Group hopes to shine a new light on ancient castle in County Limerick

Norma Prendiville

Reporter:

Norma Prendiville

Dee Dennison, Abbeyfeale Men’s Shed, Zara O’Driscoll, West Limerick Tourism and Hazel and Ella FitzGerald at the heritage plaque unveiling at Purt Castle

Dee Dennison, Abbeyfeale Men’s Shed, Zara O’Driscoll, West Limerick Tourism and Hazel and Ella FitzGerald at the heritage plaque unveiling at Purt Castle

AS part of the ongoing campaign to reclaim and renew the heritage of Abbeyfeale, a special plaque has been unveiled at Purt Castle, just outside the town.

And the castle has now become another link in the town’s Heritage Trail, a trail which includes the Cistercian Abbey, the original nucleus for the town, Daniel O’Connell, the Liberation and the Italian nationalist Princessa Cristina di Belfiojoso.

Unveiling the plaque, Maurice O’Connell, chairman of Abbeyfeale Community Council said it was fitting that the castle was once again taking its place as a major focal point for all to enjoy.

“There is a new-found interest in Purt Castle by locals and tourists alike, now that it is very much interlinked with the Great Southern Greenway,” Mr O’Connell said.

And he gave a brief, potted history of the castle.

“It’s been in existence for over 600 years and has been central to some of the most significant events affecting history in Abbeyfeale, Limerick, Kerry, Munster and Ireland as a whole,” Mr O’Connell said.

The castle, he added, was built in the early to mid 1400s by the ruling Fitzgerald family and “had seen its fair share of loyalty, love, slaughter, war and famine.”

“One such love story is that of Thomas FitzGerald, 5th Earl of Desmond who was forcibly dispossessed of all his lands and his title in 1418, by his uncle James FitzGerald. Thomas had fallen in love with and married Catherine MacCormac of Abbeyfeale, a daughter of one of Thomas's dependants, William “The Monk of Feale” MacCormac,” Mr O’Connell continued.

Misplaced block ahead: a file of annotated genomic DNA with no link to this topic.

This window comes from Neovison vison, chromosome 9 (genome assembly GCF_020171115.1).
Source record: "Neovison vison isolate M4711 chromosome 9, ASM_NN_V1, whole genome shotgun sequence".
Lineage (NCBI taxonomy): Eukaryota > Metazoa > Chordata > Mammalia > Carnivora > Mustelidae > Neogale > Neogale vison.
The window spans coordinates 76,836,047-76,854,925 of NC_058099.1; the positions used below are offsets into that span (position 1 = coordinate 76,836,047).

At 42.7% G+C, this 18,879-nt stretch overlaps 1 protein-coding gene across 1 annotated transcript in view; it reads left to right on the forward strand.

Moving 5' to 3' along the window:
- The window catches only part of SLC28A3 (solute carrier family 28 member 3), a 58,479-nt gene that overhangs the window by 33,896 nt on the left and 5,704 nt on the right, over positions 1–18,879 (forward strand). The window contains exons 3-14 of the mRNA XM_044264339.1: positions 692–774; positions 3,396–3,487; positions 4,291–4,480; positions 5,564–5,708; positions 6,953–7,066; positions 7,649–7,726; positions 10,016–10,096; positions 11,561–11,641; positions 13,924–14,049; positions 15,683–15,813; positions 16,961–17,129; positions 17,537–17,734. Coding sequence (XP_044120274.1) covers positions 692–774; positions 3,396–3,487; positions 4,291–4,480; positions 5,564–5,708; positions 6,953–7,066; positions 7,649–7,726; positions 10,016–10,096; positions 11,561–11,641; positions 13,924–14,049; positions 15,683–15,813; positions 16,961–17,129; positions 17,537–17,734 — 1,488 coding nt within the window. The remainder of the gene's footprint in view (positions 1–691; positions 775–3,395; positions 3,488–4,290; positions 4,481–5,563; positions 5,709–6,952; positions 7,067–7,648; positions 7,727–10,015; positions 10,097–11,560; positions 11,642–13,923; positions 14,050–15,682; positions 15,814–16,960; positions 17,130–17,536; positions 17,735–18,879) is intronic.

But the marriage, he pointed out, breached the “Statutes of Kilkenny”, a series of laws which severely and forcibly restricted relationships between those of Norman descent and those of Gaelic descent.

“Thomas and Catherine’s love for each other and subsequent marriage broke every law in the book and cost them their entire fortune. They were forced to flee to France where Thomas died two years later. He was so highly regarded that both the King of England and King of France attended his funeral in Paris,” Mr O’Connell recalled.

Mr O’Connell also recalled that the poet Thomas Moore wrote a love ballad entitled ‘Desmond’s Song’ which opened with the lines:

By the Feal’s wave benighted,

No star in the skies,

To thy door by Love lighted,

I first saw those eyes.

Some voice whisper’d o’er me,

As the threshold I cross’d,

There was ruin before me,

If I loved, I was lost

Another telling episode in the story of Purt Castle were the happenings of March 16, 1580, when Sir William Pelham and his army, acting on behalf of the Queen of England camped at Purt Castle in their search for the Earl of Desmond. Unable to find him and locals not knowing where he was, Pelham and his Army destroyed both Purt Castle and the Old Abbey in Abbeyfeale.

“Three years later and with 30,000 people dead throughout the province of Munster, the last Earl of Desmond, Gerald FitzGerald, wrote to the Queen looking for a truce in the ongoing wars. It was signed; Abbeyfeale, 15th April 1583, Garrot Desmond,” Mr O’Connell recounted.

“But the Queen did not acknowledge this and Gerald was killed a few months later on November 11, 1583 between Ballymacelligott and Tralee in Co Kerry.”

Mr O’Connell thanked all those who had supported the Purt Castle project: the Collins family on whose land it stands; Abbeyfeale Men’s Shed to helped clear the site, West Limerick Heritage and West Limerick Tourism and Limerick City and County Council.